A "future" or "futures contract" (typically used interchangeably) is an agreement between two parties where one side buys a specific amount of a commodity (metals, grains, oil, etc.) at a particular price, to be delivered and paid for on a particular day in the future. For that guaranteed price, regardless of what the actual price is when the contract comes due, the buyer pays a premium.
These are a form of derivative security in that their price (the premium) is determined by the price of the underlying commodity.
These contracts allow people like farmers who are planting, say, corn in the spring to know exactly what price they'll be able to sell it for after harvesting. This takes a lot of risk out of the equation for the farmer (or miner in the case of metals) and thus is valuable for hedging.
Futures are similar to options, except where the option gives the buyer a right, but no obligation, to purchase the underlying item, the buyer of a futures contract must buy the underlying if he or she holds it to maturity. Of course, the futures buyer can always close the (long) position by selling (going short) an identical contract. If that short contract has a higher premium than the long one did, then the futures trader made money.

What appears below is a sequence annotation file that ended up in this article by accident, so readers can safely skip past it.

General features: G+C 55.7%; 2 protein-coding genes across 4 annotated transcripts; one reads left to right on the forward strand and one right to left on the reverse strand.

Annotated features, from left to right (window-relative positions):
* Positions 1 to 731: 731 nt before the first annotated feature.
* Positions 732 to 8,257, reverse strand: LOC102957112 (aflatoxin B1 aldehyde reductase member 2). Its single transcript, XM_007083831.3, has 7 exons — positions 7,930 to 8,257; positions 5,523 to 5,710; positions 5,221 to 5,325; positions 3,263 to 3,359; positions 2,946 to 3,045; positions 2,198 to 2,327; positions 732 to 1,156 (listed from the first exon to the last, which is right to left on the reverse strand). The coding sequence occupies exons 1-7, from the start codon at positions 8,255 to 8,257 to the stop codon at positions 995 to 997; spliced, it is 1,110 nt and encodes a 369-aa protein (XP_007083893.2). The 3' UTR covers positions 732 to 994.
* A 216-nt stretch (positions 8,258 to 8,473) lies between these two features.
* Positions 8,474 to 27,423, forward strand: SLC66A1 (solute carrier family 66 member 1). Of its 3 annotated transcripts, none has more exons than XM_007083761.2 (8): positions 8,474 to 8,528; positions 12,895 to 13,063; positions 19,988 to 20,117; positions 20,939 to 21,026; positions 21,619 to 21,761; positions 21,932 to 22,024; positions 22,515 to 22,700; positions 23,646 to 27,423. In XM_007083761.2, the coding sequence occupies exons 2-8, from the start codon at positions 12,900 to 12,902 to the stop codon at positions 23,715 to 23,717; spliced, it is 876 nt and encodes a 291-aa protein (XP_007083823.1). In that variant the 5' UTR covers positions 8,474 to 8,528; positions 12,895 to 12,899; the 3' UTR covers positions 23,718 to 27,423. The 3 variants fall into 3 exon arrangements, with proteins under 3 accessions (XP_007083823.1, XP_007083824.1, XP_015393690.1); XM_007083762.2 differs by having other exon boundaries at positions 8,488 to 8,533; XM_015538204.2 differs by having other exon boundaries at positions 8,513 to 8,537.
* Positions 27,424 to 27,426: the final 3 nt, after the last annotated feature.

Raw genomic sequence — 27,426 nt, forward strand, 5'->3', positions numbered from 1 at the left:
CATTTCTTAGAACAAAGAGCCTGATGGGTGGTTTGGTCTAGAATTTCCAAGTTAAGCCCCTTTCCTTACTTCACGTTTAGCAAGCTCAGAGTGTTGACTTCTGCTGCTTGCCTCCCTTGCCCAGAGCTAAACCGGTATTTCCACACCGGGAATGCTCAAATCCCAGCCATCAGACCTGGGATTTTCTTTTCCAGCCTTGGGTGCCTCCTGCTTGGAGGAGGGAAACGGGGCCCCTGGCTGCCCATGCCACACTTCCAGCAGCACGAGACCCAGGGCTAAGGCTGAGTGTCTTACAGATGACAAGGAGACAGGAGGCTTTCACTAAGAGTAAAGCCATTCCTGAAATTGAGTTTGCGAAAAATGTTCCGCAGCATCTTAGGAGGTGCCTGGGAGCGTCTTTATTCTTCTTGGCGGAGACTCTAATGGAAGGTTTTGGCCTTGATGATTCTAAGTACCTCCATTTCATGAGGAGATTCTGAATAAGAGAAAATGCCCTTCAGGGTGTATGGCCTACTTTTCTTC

It is this possibility of making money by going long (buying) or short (selling) future contracts as the underlying price of the commodity rises or falls that has led in recent times to the large increase in futures trading. Most contracts do not last to maturity as they are closed by taking the opposite position before then, so no actual commodity trades hands.
Related Fool Articles
- Why Futures Markets are Important
- Make Money From Mother Nature -- how futures contracts can be done on things other than commodities.